There are many reasons why people join a martial arts group.
Some do it strictly for self-defense purposes. Meanwhile, others are more interested in getting into shape or having an extracurricular activity that builds character.
No doubt, there's a "coolness" factor that plays a role, as the public's idea of martial arts continues to be influenced by images in the popular media.
Such images range from the golden era of kung-fu flicks to "The Karate Kid" and, more recently, the Ultimate Fighting Championship matches on television.
The residents of Newton County are fortunate to have at least three schools of martial arts to choose from within the county's borders that each offer different philosophies, backgrounds and approaches to teaching the martial arts.
Aikido School of Self-Defense
Though not the oldest school in the county, the Aikido School of Self-Defense certainly takes the most traditional approach of the three schools.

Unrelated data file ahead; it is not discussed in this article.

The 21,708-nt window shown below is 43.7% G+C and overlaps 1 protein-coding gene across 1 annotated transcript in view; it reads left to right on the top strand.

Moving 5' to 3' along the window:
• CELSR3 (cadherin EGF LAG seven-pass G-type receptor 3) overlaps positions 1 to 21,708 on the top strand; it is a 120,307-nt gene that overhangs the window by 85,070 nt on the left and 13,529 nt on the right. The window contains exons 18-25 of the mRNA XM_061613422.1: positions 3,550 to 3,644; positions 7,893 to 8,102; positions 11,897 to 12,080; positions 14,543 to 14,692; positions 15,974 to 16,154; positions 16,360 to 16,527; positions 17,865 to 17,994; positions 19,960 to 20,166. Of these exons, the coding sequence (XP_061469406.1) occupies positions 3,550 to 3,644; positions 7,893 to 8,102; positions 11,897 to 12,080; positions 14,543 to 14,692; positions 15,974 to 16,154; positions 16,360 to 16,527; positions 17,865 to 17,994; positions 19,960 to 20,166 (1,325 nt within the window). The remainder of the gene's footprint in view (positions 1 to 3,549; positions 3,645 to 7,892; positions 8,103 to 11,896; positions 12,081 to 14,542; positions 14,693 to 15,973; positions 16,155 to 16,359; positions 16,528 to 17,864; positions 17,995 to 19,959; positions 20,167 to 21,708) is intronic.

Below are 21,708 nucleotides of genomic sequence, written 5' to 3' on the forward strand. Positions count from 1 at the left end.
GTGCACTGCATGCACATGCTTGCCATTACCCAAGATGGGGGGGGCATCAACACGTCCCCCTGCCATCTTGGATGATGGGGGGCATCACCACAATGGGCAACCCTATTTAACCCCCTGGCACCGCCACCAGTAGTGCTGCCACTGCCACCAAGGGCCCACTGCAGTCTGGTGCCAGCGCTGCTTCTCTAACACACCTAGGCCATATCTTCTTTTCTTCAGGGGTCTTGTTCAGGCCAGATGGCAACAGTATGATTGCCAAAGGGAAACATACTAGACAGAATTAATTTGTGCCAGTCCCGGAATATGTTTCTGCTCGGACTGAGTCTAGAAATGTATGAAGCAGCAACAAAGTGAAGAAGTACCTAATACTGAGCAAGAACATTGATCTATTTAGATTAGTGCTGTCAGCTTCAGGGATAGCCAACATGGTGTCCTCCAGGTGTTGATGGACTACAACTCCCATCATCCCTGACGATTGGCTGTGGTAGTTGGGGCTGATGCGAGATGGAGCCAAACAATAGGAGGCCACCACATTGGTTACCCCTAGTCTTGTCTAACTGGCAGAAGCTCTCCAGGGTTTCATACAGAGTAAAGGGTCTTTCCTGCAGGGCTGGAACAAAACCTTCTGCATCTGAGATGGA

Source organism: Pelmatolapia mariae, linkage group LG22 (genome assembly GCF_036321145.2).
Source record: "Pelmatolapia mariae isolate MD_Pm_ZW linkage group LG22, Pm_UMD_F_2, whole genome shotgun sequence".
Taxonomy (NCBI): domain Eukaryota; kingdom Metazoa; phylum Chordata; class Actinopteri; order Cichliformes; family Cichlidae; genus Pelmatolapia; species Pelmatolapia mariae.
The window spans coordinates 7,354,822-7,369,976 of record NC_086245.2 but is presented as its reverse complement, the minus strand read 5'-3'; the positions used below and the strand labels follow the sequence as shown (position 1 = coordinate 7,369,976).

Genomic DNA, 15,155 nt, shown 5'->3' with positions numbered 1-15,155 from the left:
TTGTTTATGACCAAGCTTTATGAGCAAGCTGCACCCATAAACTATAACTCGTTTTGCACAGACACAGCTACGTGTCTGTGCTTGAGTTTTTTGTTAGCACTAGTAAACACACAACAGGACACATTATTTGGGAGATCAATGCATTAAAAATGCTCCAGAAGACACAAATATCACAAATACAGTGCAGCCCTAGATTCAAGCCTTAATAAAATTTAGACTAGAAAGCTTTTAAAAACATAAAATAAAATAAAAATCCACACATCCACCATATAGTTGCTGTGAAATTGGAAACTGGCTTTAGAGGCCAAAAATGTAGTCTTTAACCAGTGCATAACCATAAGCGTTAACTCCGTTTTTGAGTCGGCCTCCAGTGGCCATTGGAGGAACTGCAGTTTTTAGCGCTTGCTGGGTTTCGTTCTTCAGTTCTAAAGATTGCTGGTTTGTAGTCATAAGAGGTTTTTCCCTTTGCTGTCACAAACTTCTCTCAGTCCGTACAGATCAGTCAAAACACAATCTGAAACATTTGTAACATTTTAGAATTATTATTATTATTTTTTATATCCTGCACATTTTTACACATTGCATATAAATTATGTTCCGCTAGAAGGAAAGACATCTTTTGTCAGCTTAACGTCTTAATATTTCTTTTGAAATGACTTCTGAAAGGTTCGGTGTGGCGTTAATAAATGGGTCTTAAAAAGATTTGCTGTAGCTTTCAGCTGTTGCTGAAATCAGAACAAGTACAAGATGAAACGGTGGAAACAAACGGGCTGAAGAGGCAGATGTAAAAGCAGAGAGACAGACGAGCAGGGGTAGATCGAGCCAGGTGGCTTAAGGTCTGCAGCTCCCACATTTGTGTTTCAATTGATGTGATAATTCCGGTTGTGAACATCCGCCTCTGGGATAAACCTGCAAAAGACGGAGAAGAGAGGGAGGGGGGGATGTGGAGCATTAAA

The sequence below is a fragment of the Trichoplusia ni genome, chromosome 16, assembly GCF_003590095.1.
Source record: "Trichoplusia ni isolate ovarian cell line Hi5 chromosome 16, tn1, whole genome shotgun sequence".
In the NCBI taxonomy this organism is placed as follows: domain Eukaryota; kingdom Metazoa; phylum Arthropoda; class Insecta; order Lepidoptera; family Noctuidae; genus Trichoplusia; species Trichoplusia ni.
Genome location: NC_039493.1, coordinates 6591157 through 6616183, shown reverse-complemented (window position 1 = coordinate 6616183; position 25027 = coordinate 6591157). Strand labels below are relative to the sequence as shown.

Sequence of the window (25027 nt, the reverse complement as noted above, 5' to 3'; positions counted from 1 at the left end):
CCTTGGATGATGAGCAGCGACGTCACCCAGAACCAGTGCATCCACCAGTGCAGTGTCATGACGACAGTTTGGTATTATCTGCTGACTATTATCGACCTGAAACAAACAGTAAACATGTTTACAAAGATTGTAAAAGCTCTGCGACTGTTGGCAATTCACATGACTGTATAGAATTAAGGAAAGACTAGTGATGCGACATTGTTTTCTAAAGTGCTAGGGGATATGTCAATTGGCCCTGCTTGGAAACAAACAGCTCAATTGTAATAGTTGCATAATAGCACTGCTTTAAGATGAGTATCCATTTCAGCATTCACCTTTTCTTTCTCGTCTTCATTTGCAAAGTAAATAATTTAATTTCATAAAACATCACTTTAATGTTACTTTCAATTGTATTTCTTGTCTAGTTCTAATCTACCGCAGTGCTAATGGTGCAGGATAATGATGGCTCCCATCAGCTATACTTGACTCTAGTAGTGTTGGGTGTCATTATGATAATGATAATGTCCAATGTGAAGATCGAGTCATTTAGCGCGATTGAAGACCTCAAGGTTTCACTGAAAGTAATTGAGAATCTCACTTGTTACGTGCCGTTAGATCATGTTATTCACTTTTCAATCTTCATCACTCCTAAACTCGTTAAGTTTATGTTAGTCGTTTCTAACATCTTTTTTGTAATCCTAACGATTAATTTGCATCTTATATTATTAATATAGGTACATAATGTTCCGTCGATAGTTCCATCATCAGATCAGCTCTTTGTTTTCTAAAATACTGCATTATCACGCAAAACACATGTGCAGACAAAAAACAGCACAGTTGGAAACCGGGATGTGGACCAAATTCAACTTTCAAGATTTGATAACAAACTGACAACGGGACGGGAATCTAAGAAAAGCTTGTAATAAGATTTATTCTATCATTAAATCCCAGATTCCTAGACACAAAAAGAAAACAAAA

Walk into its Pace Street dojo - or training hall - or its newly opened dojo and you will find a simple, functional space covered by a cream-colored padded floor. White plaster walls are accented with traditional samurai swords and the mock weapons students use for practice.
Started 10 years ago by Michael and Ginger Stabile - a third degree black belt and second degree black belt, respectively - the school teaches Nihon Goshin Aikido, a style developed in the northern Japanese island of Hokkaido in the first half of the 20th century which draws upon a combination of judo, karate, jujitsu, bo-jutsu and other self-defense styles.
Ginger Stabile, who is a strong, robust figure, also works as a corrections officer for the Newton County Sheriff's Office. Stabile explained that aikido uses a lot of circular motions and doesn't need a lot of strength to be effective.
"People think it's a soft art because we have fluid motions," said Michael Stabile, a former trucker who now runs Salem Road Dojo full time. "But it's dynamic, like a hurricane - calm at the center but the arms are devastating."
The Stabiles described their particular style of aikido as a hard, "street" style compared to other types of aikido because they focus primarily on real-world self-defense and less on meditation or achieving harmony. They are concerned that the world is becoming a violent, dangerous place and have led numerous self-defense workshops for civic and educational organizations.